A former bursar at Cambridge High School in East London has been sentenced to six years in prison for stealing R2.3 million from the school over a period of five years, DispatchLive has reported.
56-year-old Merle Laity was convicted of eight counts of theft and one of fraud in May, over crimes that she was first caught committing in 2009. She was once a learner at the school she went on to defraud.
The administrator was found guilty of crimes including:
- Stealing R132,000 from funds raised by the school’s PTA fundraisers
- Stealing R312,195 that learners has paid for school blazers, badges, school camps and more
- Stealing R178,000 that the school received for learners’ photographs
- Stealing R5,000 from funds collected for the school’s matric dance
Laity was assistant to another disgraced former bursar from the school, Maria “Gerda” de Wet, who committed similar crimes to the tune of over R3 million, and was sentenced to eight years in prison.
A former Cambridge High School (East London) former assistant bursar Merle Laity has been sentenced to 6 years in prison for stealing R2 300 000 from the school. The former bursar there, Maria “Gerde” de Wet also stole R3 000 000 there – sentenced to 8 year. pic.twitter.com/0YdkeiggQp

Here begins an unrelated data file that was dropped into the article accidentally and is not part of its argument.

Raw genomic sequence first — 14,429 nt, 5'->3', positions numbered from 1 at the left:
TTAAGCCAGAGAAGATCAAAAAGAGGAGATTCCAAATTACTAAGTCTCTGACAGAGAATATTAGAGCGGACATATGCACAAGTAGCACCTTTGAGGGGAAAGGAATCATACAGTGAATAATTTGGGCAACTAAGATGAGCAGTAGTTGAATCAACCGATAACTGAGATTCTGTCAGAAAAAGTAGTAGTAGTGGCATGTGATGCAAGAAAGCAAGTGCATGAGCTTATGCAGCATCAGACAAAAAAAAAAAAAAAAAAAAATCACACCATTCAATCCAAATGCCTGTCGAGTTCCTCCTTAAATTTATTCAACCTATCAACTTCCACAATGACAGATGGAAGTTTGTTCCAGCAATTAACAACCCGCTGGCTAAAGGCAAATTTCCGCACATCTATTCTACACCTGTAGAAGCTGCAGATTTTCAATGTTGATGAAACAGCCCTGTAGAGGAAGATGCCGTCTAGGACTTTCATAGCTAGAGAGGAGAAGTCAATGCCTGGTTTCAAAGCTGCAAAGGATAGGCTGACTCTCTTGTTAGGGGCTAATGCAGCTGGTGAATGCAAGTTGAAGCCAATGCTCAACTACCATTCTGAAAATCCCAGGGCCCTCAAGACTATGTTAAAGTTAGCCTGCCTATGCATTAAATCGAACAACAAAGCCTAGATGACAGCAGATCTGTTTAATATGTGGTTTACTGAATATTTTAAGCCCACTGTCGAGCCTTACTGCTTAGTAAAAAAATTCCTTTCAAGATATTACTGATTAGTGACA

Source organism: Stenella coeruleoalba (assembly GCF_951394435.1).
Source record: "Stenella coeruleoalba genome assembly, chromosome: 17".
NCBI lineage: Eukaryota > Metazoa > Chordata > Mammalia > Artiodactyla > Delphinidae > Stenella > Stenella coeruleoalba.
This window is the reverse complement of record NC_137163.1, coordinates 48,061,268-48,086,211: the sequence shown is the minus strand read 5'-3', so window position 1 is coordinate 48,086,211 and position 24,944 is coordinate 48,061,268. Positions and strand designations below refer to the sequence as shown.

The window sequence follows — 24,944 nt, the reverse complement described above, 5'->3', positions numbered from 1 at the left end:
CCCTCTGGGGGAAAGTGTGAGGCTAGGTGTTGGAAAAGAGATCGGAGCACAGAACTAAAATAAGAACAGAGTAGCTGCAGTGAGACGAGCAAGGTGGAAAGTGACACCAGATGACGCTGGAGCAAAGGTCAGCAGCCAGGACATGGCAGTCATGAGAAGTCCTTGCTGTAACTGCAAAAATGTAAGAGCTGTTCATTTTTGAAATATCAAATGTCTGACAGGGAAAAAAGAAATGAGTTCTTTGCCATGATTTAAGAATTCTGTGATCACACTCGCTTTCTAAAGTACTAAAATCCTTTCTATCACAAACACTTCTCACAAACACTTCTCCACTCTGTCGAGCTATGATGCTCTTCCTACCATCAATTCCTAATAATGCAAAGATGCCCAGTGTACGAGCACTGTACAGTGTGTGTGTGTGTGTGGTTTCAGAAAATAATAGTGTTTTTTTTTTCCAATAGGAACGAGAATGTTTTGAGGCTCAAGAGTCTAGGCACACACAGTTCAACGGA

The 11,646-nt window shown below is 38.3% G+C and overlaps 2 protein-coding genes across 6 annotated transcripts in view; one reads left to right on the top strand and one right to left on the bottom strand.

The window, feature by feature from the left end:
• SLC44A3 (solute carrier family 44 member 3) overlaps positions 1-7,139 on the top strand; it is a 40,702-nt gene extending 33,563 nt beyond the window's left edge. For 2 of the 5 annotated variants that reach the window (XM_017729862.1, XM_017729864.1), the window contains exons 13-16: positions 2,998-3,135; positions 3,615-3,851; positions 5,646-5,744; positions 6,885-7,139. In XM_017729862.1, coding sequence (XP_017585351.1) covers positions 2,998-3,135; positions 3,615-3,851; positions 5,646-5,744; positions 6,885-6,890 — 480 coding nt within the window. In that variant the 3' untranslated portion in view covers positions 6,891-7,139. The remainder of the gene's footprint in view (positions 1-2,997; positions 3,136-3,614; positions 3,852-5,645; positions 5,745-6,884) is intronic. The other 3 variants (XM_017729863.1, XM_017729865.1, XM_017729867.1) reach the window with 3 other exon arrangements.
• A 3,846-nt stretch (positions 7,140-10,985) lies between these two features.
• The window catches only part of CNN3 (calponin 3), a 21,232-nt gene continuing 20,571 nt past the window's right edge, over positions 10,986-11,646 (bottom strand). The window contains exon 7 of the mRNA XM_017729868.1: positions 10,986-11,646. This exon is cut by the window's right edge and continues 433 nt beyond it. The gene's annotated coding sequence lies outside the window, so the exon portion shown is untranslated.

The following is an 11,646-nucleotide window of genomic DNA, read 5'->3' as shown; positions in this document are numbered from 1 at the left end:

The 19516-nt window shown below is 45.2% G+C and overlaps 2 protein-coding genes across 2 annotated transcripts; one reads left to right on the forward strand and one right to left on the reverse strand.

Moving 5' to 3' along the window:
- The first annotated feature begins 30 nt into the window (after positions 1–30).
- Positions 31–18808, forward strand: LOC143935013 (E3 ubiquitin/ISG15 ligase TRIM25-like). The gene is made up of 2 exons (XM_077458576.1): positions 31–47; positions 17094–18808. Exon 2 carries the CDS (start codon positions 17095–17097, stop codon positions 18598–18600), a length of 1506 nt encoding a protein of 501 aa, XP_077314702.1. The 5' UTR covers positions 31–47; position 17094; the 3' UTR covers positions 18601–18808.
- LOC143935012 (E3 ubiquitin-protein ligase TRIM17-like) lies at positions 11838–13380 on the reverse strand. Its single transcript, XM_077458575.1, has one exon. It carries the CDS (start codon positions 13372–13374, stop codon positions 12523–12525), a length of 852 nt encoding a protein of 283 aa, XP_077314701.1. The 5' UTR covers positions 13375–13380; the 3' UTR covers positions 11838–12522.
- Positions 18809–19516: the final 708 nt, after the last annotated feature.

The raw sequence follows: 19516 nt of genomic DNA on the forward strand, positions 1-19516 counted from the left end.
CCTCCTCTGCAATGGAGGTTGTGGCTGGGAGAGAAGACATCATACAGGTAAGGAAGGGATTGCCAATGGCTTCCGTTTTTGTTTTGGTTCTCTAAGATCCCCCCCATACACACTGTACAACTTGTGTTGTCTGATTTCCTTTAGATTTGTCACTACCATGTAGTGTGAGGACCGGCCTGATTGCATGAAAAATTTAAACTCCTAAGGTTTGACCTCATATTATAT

— Olwethu Sipuka (@osipuka) August 31, 2018
The school’s former headmaster, Grassy Buitendag, told East London Regional Court that the school had struggled to pay salaries and creditors after the theft left the school in financial disarray.
“I am aware there were staff members who at times felt concerned they might not receive their salaries at month end. In fact, there were times when I was forced to ask one or two staff members if we could pay them a few days later,” he said.
Buitendag, who is no longer at the school, said the school was left “in such a dire situation that it was forced to investigate the possibility of making short-term bridging loans”.
“One of these was from our primary school, much to my embarrassment, and I also recall a loan arrangement with the past pupil’s association,” he told the court.
“Another effect on the school was that certain suppliers began to refuse to supply the school if outstanding debts were not paid up,” the former principal continued.
“I also began to receive irate phone calls from certain creditors complaining of not being paid,” he said.